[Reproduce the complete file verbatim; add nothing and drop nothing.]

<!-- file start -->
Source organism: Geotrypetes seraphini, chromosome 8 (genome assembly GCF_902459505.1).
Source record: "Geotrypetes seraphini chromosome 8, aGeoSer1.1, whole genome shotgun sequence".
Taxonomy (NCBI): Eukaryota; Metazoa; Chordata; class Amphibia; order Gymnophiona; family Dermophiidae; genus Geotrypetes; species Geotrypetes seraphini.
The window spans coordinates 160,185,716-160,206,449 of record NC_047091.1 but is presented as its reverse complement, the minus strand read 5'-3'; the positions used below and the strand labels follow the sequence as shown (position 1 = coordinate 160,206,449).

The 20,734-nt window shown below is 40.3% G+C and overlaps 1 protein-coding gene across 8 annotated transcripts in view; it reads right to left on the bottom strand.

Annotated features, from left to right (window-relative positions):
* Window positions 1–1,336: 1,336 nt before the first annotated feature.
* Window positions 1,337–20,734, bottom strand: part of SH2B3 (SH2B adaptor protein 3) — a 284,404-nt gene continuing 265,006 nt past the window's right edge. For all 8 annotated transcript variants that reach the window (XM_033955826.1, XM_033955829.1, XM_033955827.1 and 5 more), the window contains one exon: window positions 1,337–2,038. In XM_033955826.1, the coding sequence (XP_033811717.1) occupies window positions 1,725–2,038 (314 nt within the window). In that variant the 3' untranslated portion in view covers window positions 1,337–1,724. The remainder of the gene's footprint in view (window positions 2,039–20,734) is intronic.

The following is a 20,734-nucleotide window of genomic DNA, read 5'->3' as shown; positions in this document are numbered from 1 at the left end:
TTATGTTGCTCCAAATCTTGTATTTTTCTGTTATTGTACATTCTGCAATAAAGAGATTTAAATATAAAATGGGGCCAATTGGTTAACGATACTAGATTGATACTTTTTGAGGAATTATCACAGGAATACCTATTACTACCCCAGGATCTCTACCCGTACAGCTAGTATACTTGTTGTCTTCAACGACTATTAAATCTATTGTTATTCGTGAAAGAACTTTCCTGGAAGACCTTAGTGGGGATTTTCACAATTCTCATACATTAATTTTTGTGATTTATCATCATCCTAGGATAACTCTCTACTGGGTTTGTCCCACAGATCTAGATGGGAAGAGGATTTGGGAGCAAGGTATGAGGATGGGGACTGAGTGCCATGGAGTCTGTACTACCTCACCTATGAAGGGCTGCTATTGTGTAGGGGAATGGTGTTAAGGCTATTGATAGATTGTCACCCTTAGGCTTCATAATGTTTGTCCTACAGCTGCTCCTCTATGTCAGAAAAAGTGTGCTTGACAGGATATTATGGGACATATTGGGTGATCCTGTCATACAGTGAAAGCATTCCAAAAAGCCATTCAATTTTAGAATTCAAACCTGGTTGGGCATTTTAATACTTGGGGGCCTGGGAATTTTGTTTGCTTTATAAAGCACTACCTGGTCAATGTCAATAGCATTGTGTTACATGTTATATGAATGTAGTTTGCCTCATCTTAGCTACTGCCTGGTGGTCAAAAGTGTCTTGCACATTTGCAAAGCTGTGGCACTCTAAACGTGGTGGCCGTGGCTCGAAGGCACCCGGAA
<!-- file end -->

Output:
Source organism: Geotrypetes seraphini, chromosome 8 (genome assembly GCF_902459505.1).
Source record: "Geotrypetes seraphini chromosome 8, aGeoSer1.1, whole genome shotgun sequence".
Taxonomy (NCBI): Eukaryota; Metazoa; Chordata; class Amphibia; order Gymnophiona; family Dermophiidae; genus Geotrypetes; species Geotrypetes seraphini.
The window spans coordinates 160,185,716-160,206,449 of record NC_047091.1 but is presented as its reverse complement, the minus strand read 5'-3'; the positions used below and the strand labels follow the sequence as shown (position 1 = coordinate 160,206,449).

The 20,734-nt window shown below is 40.3% G+C and overlaps 1 protein-coding gene across 8 annotated transcripts in view; it reads right to left on the bottom strand.

Annotated features, from left to right (window-relative positions):
* Window positions 1–1,336: 1,336 nt before the first annotated feature.
* Window positions 1,337–20,734, bottom strand: part of SH2B3 (SH2B adaptor protein 3) — a 284,404-nt gene continuing 265,006 nt past the window's right edge. For all 8 annotated transcript variants that reach the window (XM_033955826.1, XM_033955829.1, XM_033955827.1 and 5 more), the window contains one exon: window positions 1,337–2,038. In XM_033955826.1, the coding sequence (XP_033811717.1) occupies window positions 1,725–2,038 (314 nt within the window). In that variant the 3' untranslated portion in view covers window positions 1,337–1,724. The remainder of the gene's footprint in view (window positions 2,039–20,734) is intronic.

The following is a 20,734-nucleotide window of genomic DNA, read 5'->3' as shown; positions in this document are numbered from 1 at the left end:
TTATGTTGCTCCAAATCTTGTATTTTTCTGTTATTGTACATTCTGCAATAAAGAGATTTAAATATAAAATGGGGCCAATTGGTTAACGATACTAGATTGATACTTTTTGAGGAATTATCACAGGAATACCTATTACTACCCCAGGATCTCTACCCGTACAGCTAGTATACTTGTTGTCTTCAACGACTATTAAATCTATTGTTATTCGTGAAAGAACTTTCCTGGAAGACCTTAGTGGGGATTTTCACAATTCTCATACATTAATTTTTGTGATTTATCATCATCCTAGGATAACTCTCTACTGGGTTTGTCCCACAGATCTAGATGGGAAGAGGATTTGGGAGCAAGGTATGAGGATGGGGACTGAGTGCCATGGAGTCTGTACTACCTCACCTATGAAGGGCTGCTATTGTGTAGGGGAATGGTGTTAAGGCTATTGATAGATTGTCACCCTTAGGCTTCATAATGTTTGTCCTACAGCTGCTCCTCTATGTCAGAAAAAGTGTGCTTGACAGGATATTATGGGACATATTGGGTGATCCTGTCATACAGTGAAAGCATTCCAAAAAGCCATTCAATTTTAGAATTCAAACCTGGTTGGGCATTTTAATACTTGGGGGCCTGGGAATTTTGTTTGCTTTATAAAGCACTACCTGGTCAATGTCAATAGCATTGTGTTACATGTTATATGAATGTAGTTTGCCTCATCTTAGCTACTGCCTGGTGGTCAAAAGTGTCTTGCACATTTGCAAAGCTGTGGCACTCTAAACGTGGTGGCCGTGGCTCGAAGGCACCCGGAA